China-based hackers breach US government email accounts using Microsoft cloud flaw


A group of hackers from China exploited a vulnerability in Microsoft’s cloud email service to access the email accounts of US government employees, including Commerce Secretary Gina Raimondo and State Department officials, Microsoft and the US government confirmed on Tuesday.

The hacking group, dubbed Storm-0558 by Microsoft, compromised about 25 email accounts belonging to government agencies and related consumer accounts linked to individuals associated with these organizations, according to a blog post by Microsoft. The company said the hackers used a forged authentication token to access Outlook Web Access (OWA) and Outlook.com, and then impersonated Azure AD users to gain access to enterprise email accounts.

Microsoft said it detected the attack on June 16, after being alerted by the State Department, which was the first to discover the breach. The company said it has since fixed the vulnerability and that Storm-0558 no longer has access to the compromised accounts. However, it did not disclose whether any sensitive data was stolen by the hackers.

The Commerce Department and the State Department confirmed that their systems were affected by the breach, but did not provide details on the extent of the damage or the nature of the information that may have been exposed. Raimondo is the only known Cabinet-level official to have her account hacked in this campaign, according to The Washington Post.

Adam Hodge, a spokesperson for the White House’s National Security Council, told TechCrunch that US government agencies were affected by the breach, which only impacted unclassified systems. “Last month, U.S. government safeguards identified an intrusion in Microsoft’s cloud security, which affected unclassified systems,” Hodge said. “Officials immediately contacted Microsoft to find the source and vulnerability in their cloud service. We continue to hold the procurement providers of the U.S. Government to a high security threshold.”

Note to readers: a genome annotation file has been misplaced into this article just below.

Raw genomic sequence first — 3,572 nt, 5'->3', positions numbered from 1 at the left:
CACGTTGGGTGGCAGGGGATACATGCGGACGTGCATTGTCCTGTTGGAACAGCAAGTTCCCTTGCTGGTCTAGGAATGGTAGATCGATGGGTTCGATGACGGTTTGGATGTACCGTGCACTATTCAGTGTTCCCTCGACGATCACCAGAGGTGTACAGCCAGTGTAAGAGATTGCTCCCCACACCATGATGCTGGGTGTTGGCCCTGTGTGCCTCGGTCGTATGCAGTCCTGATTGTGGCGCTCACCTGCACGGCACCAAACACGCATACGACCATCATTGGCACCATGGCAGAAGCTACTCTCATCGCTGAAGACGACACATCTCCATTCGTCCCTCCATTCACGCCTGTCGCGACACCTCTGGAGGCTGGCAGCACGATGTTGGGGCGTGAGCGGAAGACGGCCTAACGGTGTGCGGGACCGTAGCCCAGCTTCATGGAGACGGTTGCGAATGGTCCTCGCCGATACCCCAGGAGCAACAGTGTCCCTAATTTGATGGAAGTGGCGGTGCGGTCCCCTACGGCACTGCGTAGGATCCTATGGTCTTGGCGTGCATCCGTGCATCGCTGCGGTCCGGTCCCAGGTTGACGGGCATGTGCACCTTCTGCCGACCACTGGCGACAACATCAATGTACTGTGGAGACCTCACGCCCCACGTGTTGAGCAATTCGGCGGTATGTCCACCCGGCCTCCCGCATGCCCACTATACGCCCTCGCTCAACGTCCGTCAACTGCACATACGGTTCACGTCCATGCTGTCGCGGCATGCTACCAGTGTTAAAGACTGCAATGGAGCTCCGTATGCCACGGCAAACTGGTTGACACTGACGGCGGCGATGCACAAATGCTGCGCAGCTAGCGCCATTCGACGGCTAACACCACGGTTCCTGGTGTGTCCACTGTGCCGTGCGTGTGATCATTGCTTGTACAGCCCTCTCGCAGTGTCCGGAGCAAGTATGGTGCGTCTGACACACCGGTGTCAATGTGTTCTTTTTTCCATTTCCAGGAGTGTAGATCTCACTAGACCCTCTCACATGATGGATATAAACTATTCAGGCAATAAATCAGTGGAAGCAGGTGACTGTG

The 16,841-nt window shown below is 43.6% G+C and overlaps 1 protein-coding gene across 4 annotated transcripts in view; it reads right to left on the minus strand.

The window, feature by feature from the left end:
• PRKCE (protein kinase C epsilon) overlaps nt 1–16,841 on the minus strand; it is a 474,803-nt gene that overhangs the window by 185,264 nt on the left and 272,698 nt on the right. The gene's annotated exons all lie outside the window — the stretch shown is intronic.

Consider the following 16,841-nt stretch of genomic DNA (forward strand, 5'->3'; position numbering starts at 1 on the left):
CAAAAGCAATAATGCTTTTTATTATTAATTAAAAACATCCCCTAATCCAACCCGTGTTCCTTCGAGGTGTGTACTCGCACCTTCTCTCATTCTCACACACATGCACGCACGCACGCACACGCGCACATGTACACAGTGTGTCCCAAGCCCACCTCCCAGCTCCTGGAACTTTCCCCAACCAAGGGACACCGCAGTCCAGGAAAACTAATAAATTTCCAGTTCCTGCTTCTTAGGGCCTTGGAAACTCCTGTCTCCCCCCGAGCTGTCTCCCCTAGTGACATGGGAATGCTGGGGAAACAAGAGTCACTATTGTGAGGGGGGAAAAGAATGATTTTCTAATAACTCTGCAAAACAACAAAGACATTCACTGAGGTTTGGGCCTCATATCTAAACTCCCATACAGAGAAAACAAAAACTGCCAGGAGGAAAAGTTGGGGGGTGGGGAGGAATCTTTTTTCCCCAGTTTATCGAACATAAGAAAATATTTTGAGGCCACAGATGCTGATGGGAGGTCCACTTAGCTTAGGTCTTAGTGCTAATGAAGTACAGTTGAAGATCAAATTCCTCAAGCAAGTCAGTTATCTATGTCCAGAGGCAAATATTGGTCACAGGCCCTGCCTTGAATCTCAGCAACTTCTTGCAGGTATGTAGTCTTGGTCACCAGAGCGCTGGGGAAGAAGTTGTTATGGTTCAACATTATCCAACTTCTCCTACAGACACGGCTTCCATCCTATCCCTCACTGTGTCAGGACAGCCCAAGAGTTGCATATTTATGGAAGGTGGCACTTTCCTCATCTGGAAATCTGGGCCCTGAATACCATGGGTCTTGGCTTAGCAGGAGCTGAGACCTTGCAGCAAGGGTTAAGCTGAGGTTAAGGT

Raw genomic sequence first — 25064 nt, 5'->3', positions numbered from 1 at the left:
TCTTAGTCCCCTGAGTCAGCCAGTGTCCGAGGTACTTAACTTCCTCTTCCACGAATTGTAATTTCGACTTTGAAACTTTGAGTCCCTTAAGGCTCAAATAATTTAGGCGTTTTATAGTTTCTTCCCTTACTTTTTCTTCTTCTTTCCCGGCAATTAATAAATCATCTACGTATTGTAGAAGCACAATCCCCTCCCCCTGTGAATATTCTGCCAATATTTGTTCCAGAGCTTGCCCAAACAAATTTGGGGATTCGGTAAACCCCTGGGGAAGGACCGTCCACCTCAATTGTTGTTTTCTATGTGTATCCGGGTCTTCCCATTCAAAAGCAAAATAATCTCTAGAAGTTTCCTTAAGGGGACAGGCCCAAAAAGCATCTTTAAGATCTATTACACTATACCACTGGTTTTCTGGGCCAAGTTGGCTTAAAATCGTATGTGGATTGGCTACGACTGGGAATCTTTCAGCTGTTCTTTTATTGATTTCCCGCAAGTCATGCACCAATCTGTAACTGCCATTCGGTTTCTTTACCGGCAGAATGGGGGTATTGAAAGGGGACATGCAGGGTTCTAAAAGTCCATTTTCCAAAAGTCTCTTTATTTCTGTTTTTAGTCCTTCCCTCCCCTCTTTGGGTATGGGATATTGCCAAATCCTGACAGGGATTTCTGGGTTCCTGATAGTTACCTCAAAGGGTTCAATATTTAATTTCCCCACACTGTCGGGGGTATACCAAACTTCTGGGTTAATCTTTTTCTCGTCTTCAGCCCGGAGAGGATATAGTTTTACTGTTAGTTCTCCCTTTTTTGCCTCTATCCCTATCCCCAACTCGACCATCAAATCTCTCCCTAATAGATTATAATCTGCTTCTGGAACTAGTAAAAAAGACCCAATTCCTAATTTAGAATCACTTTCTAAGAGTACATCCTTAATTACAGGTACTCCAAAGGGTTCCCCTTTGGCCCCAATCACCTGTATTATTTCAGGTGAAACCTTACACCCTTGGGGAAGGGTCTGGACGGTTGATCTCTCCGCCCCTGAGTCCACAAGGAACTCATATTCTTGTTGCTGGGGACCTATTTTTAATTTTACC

Microsoft attributed the attack to Storm-0558, a China-based actor that it described as a “well-resourced” adversary that is focused on espionage and intelligence collection. The company said this type of espionage-motivated adversary seeks to abuse credentials and gain access to data residing in sensitive systems.

This is not the first time that Chinese hackers have targeted US government entities using Microsoft products. In March, Microsoft disclosed that a state-sponsored hacking group known as Hafnium exploited four zero-day vulnerabilities in its Exchange Server software to compromise tens of thousands of organizations around the world, including US federal agencies and local governments.

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